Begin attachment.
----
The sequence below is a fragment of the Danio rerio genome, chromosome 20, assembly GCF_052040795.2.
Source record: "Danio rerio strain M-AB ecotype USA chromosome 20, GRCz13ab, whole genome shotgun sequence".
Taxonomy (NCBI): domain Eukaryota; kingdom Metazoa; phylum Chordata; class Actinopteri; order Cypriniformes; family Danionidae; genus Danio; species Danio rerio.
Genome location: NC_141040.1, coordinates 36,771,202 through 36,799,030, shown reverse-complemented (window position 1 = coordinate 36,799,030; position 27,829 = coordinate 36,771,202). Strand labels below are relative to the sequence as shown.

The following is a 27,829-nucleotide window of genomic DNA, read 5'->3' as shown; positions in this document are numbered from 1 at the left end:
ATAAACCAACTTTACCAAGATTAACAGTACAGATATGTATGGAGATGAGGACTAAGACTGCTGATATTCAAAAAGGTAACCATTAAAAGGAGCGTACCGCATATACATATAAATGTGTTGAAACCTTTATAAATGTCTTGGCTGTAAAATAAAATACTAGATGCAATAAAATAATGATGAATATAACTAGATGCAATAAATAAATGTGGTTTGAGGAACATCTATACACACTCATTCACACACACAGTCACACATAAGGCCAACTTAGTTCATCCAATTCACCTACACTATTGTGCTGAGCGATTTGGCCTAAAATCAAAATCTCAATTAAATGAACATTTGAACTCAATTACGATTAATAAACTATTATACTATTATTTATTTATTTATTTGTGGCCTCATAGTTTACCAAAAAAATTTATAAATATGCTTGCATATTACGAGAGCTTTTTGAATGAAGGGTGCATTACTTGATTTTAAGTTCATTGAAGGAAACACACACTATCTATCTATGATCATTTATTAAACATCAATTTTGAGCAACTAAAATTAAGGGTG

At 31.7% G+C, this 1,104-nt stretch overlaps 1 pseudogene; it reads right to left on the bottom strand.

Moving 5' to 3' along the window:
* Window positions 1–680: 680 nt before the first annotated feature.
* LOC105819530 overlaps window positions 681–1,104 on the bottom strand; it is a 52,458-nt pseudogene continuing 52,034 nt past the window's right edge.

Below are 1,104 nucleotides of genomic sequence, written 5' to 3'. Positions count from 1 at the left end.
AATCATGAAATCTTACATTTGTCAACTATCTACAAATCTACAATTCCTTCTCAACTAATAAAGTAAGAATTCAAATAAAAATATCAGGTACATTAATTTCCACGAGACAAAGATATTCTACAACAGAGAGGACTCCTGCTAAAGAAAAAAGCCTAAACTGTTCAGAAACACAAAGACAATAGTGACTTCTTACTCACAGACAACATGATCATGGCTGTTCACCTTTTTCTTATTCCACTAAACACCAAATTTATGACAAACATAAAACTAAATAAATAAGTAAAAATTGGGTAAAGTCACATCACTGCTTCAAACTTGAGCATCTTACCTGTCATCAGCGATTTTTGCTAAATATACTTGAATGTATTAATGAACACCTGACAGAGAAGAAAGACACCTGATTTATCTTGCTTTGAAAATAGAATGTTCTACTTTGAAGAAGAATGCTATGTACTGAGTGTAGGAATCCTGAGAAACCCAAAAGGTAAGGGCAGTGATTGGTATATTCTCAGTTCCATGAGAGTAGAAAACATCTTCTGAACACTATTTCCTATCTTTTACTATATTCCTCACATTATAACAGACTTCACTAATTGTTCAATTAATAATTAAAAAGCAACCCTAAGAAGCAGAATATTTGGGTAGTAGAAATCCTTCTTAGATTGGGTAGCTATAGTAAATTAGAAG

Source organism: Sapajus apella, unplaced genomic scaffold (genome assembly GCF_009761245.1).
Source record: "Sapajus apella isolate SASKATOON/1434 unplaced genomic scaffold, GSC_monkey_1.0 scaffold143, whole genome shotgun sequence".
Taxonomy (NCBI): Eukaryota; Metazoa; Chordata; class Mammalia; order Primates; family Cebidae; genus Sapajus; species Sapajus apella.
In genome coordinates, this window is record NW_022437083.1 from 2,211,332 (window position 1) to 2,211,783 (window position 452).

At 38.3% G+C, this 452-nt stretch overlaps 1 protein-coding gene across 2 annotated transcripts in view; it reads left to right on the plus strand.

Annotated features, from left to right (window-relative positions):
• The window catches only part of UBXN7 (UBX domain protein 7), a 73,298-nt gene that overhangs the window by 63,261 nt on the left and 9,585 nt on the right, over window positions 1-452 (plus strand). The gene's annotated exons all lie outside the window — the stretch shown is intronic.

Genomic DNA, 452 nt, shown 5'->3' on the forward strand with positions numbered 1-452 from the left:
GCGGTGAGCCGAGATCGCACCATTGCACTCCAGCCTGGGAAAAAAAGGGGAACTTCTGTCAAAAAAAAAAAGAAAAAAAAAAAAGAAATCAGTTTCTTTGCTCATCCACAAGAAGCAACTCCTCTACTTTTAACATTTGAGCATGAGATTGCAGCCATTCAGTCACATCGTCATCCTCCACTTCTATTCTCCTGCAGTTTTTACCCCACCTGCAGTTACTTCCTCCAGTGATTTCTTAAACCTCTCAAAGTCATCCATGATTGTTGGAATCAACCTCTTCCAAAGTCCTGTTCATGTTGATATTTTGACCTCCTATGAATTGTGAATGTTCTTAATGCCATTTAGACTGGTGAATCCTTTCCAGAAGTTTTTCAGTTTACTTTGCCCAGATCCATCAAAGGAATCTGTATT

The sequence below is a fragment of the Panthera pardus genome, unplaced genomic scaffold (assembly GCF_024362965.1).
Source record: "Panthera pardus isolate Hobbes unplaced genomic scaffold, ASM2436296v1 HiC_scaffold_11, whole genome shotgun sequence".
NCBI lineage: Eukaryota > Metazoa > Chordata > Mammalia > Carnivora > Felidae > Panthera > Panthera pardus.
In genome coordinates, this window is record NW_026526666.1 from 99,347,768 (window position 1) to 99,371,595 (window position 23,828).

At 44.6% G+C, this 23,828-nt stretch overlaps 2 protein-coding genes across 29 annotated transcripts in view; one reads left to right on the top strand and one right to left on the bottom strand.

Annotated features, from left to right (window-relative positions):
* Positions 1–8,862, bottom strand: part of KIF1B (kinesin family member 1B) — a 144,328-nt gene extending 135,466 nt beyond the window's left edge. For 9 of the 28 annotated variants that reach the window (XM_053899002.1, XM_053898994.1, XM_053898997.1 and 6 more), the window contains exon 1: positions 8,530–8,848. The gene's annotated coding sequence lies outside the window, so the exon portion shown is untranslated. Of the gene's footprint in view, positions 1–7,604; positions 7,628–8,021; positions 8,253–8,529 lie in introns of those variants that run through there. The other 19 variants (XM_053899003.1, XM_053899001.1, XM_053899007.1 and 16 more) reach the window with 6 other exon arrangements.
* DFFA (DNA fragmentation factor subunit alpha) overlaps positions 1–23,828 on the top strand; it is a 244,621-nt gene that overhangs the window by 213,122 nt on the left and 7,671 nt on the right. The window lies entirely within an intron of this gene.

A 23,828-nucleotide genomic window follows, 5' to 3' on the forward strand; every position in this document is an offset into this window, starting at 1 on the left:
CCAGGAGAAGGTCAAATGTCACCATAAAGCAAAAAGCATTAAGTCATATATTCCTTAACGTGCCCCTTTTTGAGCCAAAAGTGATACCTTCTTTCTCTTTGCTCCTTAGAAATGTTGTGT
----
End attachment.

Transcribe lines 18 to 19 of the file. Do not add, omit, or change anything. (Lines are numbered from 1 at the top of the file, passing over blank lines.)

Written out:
Annotated features, from left to right (window-relative positions):
• The window catches only part of UBXN7 (UBX domain protein 7), a 73,298-nt gene that overhangs the window by 63,261 nt on the left and 9,585 nt on the right, over window positions 1-452 (plus strand). The gene's annotated exons all lie outside the window — the stretch shown is intronic.